Does this make sense to you?

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Hi jfb ,I am bit confused how are you calculating precision because when I checked the number of anomalies detected from the console–> when we increase outlier_number parameter from 50 -> 500 the true positives go down from 50 to 300 which is almost 40% decrease in precision hence when contamination(noise) increases the true positives decreases in our case but I totally agree with you in the case that we are actually underestimating the anomaly not overestimating it as the contamination increases. I also tried few other parameters like when number_outliers =1000 and I get true positives = 400 which is even worse in precision.
@ All other Bootcamper’s, please jump in if you have any suggestion or some other better explanation for the query of jfb, don’t forget chocolates are waiting for you :chocolate_bar:

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Hi all,

I feel there is a typo in the video https://campus.datacamp.com/courses/pandas-foundations/exploratory-data-analysis?ex=1:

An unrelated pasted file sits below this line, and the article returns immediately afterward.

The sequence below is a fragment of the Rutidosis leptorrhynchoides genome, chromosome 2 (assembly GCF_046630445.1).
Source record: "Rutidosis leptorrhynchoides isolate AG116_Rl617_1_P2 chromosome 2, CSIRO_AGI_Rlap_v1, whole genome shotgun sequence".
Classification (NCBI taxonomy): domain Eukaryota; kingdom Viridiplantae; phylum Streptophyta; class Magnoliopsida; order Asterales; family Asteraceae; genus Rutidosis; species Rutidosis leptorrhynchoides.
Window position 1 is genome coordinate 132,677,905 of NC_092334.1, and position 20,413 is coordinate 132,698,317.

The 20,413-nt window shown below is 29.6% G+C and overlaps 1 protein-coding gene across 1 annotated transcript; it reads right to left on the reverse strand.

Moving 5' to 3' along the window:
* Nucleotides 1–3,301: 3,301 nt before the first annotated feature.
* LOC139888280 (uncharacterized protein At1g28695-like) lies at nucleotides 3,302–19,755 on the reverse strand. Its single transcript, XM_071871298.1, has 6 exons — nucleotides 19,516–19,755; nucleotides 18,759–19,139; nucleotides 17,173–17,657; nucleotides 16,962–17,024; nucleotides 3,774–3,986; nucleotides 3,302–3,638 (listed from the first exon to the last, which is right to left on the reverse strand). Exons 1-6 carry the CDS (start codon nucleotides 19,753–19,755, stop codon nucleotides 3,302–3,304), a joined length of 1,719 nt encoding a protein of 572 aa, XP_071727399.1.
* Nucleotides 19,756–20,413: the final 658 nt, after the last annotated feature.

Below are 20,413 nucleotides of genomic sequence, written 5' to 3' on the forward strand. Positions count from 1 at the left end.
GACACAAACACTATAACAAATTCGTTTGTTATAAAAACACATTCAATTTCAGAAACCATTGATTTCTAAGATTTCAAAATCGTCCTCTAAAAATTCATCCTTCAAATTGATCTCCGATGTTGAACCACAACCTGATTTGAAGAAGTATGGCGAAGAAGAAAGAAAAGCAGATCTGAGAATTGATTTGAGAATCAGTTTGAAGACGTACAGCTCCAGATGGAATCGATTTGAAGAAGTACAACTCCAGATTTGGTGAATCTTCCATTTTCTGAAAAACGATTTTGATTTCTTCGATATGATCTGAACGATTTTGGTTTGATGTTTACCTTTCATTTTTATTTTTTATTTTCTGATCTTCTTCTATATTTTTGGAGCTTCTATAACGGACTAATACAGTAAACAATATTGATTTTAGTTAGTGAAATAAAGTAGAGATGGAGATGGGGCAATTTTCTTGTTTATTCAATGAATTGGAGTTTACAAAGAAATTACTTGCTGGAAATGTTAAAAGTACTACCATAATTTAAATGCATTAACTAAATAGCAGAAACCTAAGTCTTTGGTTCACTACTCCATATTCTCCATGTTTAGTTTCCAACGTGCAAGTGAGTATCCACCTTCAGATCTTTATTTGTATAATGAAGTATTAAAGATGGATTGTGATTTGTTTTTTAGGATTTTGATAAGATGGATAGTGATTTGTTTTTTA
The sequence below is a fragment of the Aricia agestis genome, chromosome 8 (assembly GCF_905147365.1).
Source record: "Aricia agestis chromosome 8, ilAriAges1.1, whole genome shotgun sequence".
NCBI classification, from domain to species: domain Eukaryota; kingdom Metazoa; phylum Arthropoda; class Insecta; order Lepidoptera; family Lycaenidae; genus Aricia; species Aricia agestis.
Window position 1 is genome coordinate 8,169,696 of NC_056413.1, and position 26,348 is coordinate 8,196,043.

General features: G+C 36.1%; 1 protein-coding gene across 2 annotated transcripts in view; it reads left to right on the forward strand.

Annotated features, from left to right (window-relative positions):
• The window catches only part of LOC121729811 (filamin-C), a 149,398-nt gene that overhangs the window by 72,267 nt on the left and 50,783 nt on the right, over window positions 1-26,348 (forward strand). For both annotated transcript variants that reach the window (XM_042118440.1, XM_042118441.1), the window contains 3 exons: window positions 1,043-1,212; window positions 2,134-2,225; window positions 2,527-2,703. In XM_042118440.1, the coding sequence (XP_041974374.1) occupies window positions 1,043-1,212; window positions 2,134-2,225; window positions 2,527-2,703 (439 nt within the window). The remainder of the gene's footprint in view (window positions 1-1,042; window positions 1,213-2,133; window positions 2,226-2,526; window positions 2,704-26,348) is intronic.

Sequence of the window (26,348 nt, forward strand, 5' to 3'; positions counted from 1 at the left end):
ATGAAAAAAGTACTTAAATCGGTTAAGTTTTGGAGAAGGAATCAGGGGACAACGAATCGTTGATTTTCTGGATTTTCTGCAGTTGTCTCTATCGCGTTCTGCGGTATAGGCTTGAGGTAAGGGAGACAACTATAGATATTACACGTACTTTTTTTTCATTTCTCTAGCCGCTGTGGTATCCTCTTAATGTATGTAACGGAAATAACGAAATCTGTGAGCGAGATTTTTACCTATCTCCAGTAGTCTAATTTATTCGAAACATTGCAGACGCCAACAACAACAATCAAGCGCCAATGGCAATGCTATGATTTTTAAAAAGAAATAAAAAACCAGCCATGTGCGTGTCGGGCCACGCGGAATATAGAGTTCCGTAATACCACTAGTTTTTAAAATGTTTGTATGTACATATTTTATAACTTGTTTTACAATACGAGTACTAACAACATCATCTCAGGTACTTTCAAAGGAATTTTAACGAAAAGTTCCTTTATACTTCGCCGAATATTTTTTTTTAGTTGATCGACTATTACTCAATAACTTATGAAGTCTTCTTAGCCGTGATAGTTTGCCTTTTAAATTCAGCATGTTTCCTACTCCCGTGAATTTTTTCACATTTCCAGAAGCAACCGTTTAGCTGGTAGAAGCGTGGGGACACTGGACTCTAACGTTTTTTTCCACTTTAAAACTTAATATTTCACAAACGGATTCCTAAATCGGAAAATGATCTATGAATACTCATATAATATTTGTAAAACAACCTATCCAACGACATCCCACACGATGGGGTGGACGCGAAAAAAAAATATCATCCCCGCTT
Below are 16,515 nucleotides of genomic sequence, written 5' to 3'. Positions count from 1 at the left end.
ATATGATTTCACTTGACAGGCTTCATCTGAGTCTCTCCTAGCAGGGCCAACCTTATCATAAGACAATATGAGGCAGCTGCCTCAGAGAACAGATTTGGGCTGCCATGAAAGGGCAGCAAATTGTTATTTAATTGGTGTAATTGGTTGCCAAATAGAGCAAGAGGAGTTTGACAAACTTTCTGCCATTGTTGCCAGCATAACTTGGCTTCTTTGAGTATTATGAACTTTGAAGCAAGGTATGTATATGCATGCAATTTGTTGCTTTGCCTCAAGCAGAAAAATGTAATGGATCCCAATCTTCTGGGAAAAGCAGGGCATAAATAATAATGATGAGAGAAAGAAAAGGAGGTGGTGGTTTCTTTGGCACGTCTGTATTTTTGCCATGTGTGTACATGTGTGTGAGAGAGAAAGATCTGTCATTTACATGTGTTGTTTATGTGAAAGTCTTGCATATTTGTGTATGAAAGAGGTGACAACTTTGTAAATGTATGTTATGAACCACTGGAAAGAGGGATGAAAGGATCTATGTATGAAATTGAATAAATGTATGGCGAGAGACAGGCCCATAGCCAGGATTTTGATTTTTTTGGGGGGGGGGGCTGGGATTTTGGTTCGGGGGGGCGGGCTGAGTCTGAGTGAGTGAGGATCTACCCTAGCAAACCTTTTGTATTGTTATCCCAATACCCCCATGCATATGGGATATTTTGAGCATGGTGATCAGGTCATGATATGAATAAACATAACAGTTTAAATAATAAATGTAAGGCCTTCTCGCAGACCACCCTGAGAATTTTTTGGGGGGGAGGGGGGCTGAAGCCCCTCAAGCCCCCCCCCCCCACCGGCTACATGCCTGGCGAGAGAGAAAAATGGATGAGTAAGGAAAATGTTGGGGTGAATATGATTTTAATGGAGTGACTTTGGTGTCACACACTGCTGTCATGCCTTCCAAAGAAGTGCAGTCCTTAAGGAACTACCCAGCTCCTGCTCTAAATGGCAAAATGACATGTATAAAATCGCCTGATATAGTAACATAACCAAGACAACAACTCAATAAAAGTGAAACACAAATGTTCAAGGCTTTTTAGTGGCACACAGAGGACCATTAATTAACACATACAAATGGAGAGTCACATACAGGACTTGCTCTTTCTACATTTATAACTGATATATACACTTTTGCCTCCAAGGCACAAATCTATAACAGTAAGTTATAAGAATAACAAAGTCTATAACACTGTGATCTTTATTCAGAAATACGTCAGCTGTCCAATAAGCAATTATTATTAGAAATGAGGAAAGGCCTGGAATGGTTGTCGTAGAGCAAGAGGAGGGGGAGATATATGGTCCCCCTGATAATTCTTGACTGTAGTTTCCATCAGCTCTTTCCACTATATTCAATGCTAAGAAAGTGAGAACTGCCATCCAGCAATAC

To me, it makes no sense to plot sepal_length along the y axis and label it ‘sepal width’. The second line should be:

plt.ylabel('sepal length (cm)')

Do you agree?

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Good catch jean :clap:

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Hey jfb,

Everything you said makes total sense to me.

The exercice itself, does not (IMHO). In order to make datacamp’s statement correct (“more contaminated data makes it raise more false alarms”), you have to consider yellow dots == positive (anomalie, alarm) and dark dots == negative, which is the other around of what you have been considering. Which would be counter intuitive… and perhaps, would not make much sense.
Added noise in this case would mean adding non-anomaly events, thus adding negative events.
I guess the confusion is a result of not having a problem presented well enough (what are the measured variables, what is the regular/“normal” case, etc).

Cheers!

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Thanks for your reaction, Rodolpho! Happy to read I am not the only one confused!

At the time, I sent Datacamp my comments about that exercise, to using the feedback button on the top right of the screen. Let’s hope they’ll do something out of it!